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January 08, 2010

If Only America Were More Like Costa Rica!!!

Sacre bleu! NY Times columnist Nick Kristof has discovered the secret to a happy and carefree life! Just discard everything you thought you knew (cum hoc ergo propter hoc my rosy pink tuckus) and move to Costa Rica!

Hmmm. You think it’s a coincidence? Costa Rica is one of the very few countries to have abolished its army, and it’s also arguably the happiest nation on earth.

There are several ways of measuring happiness in countries, all inexact, but this pearl of Central America does stunningly well by whatever system is used. For example, the World Database of Happiness, compiled by a Dutch sociologist on the basis of answers to surveys by Gallup and others, lists Costa Rica in the top spot out of 148 nations.

Well there you have it: those Costa Ricans are living proof that the root cause of poverty and income inequality is the tragic misallocation of tax dollars to national defense rather than education. I mean, who can argue with results like these?

% of population living on less than $2 a day:

Costa Rica.jpg

Of course poverty levels like this in the United States would bring on an onslaught of uber-outragey NY
Times columns screeching about social injustice and the greedy rapacious ways of our capitalist overlords. But we're not talking about Americans, here... Costa Ricans are smart enough to know that it's not whether you have enough to eat that matters, but whether your neighbor has more than you do. The truly enlightened indigenous First Worlder doesn't mind being poor as long as income is fairly distributed.

Costa Rica2.jpg

Differences in national income equality around the world as measured by the national Gini coefficient. The Gini coefficient is a number between 0 and 1, where 0 corresponds with perfect equality (where everyone has the same income) and 1 corresponds with perfect inequality (where one person has all the income, and everyone else has zero income).

Costa Rica: 49.8
United States: 40.8

But despite Costa Rica's dismal poverty and income inequality rankings, there's a silver lining here.

Having wisely eschewed defense spending in favor of investments in education, Costa Ricans are now smart enough to siphon off $142 per capita in remittances mostly from inferior nations that don't care about helping the poor countries that are rich enough to actually export income to poor developing countries.

It doesn't exactly hurt that greedy American corporations outsource American jobs to Costa Rica because their sadistic CEOs rather enjoy oppressing the proletariat Costa Rican workers don't need the kind of employer-provided benefits pundits like Nick Kristol consider to be a basic human right... for Americans, that is:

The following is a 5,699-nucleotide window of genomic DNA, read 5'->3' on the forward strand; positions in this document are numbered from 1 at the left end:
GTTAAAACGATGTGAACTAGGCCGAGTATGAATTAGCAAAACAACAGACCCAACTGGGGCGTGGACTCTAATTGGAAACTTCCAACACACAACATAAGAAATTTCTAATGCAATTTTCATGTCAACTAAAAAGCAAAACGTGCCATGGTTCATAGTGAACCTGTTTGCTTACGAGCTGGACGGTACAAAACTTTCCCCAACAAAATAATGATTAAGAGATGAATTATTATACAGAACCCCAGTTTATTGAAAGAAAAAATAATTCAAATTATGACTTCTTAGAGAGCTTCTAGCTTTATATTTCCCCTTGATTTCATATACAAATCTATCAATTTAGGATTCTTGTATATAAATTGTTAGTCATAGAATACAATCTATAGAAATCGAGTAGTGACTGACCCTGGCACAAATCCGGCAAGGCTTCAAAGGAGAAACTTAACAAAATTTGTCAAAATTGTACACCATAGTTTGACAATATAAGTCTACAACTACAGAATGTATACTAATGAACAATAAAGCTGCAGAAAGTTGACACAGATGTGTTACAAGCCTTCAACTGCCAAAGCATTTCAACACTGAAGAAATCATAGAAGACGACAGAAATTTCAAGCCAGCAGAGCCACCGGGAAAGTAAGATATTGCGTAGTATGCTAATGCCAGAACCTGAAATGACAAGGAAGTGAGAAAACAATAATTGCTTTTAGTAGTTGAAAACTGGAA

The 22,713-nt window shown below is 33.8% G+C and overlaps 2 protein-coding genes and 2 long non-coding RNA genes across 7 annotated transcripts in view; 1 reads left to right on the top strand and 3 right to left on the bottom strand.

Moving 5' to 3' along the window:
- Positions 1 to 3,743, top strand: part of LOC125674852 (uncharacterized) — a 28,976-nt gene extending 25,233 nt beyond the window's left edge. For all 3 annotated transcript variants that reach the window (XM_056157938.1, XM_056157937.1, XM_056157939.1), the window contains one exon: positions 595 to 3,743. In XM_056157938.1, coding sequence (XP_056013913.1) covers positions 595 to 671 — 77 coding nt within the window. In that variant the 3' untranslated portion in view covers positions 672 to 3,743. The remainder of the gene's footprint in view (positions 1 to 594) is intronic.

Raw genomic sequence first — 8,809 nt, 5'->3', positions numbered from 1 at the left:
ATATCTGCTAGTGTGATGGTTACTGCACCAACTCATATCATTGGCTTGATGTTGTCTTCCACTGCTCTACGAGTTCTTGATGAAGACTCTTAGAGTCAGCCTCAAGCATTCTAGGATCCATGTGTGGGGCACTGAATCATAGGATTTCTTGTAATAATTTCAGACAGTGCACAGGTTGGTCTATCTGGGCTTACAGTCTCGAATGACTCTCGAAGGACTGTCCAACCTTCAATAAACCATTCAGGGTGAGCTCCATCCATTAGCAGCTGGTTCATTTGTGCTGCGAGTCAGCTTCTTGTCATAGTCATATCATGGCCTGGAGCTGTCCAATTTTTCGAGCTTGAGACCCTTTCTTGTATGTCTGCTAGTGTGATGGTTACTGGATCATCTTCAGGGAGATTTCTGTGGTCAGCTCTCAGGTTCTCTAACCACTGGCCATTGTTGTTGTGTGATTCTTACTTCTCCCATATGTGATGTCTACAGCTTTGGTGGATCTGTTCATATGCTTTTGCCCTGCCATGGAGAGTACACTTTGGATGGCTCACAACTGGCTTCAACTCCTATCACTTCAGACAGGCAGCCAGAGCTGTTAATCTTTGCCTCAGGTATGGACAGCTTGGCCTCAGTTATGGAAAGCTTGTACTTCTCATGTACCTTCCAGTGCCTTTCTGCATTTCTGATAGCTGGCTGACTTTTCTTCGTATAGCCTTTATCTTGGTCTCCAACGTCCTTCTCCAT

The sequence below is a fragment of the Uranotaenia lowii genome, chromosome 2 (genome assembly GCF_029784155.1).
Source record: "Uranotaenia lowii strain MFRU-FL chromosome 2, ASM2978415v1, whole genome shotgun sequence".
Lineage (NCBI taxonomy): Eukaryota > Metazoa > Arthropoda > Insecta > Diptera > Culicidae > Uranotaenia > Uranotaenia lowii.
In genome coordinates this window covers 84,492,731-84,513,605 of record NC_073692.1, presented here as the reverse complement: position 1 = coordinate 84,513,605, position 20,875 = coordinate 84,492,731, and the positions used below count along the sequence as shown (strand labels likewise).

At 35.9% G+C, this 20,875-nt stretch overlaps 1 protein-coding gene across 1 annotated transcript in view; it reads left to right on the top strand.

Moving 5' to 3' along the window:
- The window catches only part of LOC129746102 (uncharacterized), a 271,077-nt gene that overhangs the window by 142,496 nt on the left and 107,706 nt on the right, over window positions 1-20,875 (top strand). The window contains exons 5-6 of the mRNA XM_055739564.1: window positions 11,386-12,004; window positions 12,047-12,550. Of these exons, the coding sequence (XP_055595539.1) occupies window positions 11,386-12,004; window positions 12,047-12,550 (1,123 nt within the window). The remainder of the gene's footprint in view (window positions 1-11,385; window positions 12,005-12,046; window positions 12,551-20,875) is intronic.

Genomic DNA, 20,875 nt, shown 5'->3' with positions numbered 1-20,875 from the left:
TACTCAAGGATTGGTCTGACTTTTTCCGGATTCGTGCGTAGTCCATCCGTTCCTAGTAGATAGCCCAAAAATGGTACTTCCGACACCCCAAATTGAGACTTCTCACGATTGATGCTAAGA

The country has successfully attracted important investments by such companies as Intel Corporation, which employs nearly 3,500 people at its custom built $300 million microprocessor plant; Procter & Gamble, which is establishing its administrative center for the Western Hemisphere in Costa Rica; and Abbott Laboratories and Baxter Healthcare from the health care products industry likewise. Manufacturing and industry's contribution to GDP overtook agriculture over the course of the 1990s, led by foreign investment in Costa Rica's free trade zones. Well over half of that investment has come from the U.S. In 2006 Intel's microprocessor facility alone was responsible for 20% of Costa Rican exports and 4.9% of the country's GDP.

And it's comforting to know that, should Costa Ricans ever suffer a natural disaster, they can rely on the United States military to deliver humanitarian aid.

Yep. All in all I'd say Kristof's logic is darned near irrefutable:

... what does seem quite clear is that Costa Rica’s national decision to invest in education rather than arms has paid rich dividends.

Moral of the story: who needs a military when you can rely on America to provide jobs, ample foreign/humanitarian aid, and remittances to shore up an economy that - after all this help - still exhibits far greater poverty and income inequality than the U.S.? As Kristof points out, these people are clearly better at math than we are:

Maybe the lesson for the United States is that we should devote fewer resources to shoring up foreign armies and more to bolstering schools both at home and abroad.

Education. It's the answer to all the world's problems. Although one wonders: if the U.S. ever adopts the smart, happiness centric tactics of enlightened countries like Costa Rica, who's going to pay the bills?

Posted by Cassandra at January 8, 2010 04:22 AM

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Comments

My family and I took a lovely vacation in Costa Rica several years ago. We toured much of the country; beautiful topography, flora and fauna, great weather. The only hitch I noticed was that every home, not just the wealthy, but two room cottages, ramshackle barely more than huts, all had heavy duty bars on the windows and most had high fences surrounding their property, many with spikes on top. I am glad to hear that their equality of poverty (though they were considered a predominantly middle class country at the time) leads to greater overall happiness, but suspect that even there, some malcontents desire an even greater redistribution of wealth.

Posted by: ShrinkWrapped at January 8, 2010 09:04 AM

*snort*